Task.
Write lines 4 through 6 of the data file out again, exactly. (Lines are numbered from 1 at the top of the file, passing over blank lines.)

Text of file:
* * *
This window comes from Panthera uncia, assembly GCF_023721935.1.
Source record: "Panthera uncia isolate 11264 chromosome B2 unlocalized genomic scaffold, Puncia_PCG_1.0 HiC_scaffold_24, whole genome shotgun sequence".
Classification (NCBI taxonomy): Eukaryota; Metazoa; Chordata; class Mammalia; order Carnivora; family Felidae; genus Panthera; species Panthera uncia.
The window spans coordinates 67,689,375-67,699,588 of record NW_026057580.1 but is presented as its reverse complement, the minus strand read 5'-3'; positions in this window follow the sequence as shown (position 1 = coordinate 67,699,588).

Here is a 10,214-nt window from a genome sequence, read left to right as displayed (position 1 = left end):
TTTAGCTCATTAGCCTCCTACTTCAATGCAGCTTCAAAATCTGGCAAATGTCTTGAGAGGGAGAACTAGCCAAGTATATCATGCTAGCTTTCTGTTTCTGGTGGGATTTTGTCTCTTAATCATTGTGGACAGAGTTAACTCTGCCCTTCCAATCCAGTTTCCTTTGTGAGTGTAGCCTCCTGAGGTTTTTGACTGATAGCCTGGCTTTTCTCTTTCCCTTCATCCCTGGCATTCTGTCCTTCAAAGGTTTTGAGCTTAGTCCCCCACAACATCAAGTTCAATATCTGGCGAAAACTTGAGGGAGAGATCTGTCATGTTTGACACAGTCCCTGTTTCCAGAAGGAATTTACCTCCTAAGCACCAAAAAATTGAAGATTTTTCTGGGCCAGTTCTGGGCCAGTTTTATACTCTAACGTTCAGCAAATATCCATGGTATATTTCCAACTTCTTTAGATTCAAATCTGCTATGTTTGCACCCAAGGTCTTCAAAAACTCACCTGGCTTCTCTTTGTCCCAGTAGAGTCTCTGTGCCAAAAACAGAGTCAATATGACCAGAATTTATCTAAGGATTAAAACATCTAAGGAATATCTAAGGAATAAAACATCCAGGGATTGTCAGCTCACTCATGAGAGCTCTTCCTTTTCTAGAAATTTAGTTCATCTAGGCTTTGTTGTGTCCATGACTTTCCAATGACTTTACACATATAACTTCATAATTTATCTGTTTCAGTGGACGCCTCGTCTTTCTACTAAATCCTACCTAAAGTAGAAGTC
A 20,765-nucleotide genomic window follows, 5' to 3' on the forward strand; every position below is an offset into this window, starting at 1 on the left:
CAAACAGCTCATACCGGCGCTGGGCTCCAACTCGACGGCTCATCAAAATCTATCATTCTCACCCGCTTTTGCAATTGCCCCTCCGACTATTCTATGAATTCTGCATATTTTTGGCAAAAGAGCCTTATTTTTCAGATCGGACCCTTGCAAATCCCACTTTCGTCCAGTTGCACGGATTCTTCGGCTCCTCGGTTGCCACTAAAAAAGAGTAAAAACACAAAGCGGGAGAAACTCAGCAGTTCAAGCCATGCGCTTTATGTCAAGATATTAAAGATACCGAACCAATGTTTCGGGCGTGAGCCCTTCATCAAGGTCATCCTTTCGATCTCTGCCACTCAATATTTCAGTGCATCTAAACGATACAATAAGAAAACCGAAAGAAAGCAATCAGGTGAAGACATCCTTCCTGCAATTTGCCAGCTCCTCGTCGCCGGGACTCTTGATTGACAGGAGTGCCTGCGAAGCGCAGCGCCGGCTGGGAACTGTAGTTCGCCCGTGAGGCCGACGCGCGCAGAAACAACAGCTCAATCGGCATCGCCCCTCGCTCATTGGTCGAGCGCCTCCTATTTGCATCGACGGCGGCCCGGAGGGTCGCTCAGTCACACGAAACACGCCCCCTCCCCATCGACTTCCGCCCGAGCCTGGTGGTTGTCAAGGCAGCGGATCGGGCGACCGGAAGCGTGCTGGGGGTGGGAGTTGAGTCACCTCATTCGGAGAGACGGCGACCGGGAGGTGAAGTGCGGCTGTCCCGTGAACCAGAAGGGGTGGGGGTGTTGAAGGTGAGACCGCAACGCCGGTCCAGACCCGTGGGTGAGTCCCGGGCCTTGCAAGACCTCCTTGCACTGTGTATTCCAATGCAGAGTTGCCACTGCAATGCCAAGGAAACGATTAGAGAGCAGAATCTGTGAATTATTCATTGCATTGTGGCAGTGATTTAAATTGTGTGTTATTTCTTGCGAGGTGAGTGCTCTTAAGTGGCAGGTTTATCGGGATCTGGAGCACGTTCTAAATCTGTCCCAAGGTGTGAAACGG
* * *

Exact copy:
The window spans coordinates 67,689,375-67,699,588 of record NW_026057580.1 but is presented as its reverse complement, the minus strand read 5'-3'; positions in this window follow the sequence as shown (position 1 = coordinate 67,699,588).

Here is a 10,214-nt window from a genome sequence, read left to right as displayed (position 1 = left end):
TTTAGCTCATTAGCCTCCTACTTCAATGCAGCTTCAAAATCTGGCAAATGTCTTGAGAGGGAGAACTAGCCAAGTATATCATGCTAGCTTTCTGTTTCTGGTGGGATTTTGTCTCTTAATCATTGTGGACAGAGTTAACTCTGCCCTTCCAATCCAGTTTCCTTTGTGAGTGTAGCCTCCTGAGGTTTTTGACTGATAGCCTGGCTTTTCTCTTTCCCTTCATCCCTGGCATTCTGTCCTTCAAAGGTTTTGAGCTTAGTCCCCCACAACATCAAGTTCAATATCTGGCGAAAACTTGAGGGAGAGATCTGTCATGTTTGACACAGTCCCTGTTTCCAGAAGGAATTTACCTCCTAAGCACCAAAAAATTGAAGATTTTTCTGGGCCAGTTCTGGGCCAGTTTTATACTCTAACGTTCAGCAAATATCCATGGTATATTTCCAACTTCTTTAGATTCAAATCTGCTATGTTTGCACCCAAGGTCTTCAAAAACTCACCTGGCTTCTCTTTGTCCCAGTAGAGTCTCTGTGCCAAAAACAGAGTCAATATGACCAGAATTTATCTAAGGATTAAAACATCTAAGGAATATCTAAGGAATAAAACATCCAGGGATTGTCAGCTCACTCATGAGAGCTCTTCCTTTTCTAGAAATTTAGTTCATCTAGGCTTTGTTGTGTCCATGACTTTCCAATGACTTTACACATATAACTTCATAATTTATCTGTTTCAGTGGACGCCTCGTCTTTCTACTAAATCCTACCTAAAGTAGAAGTC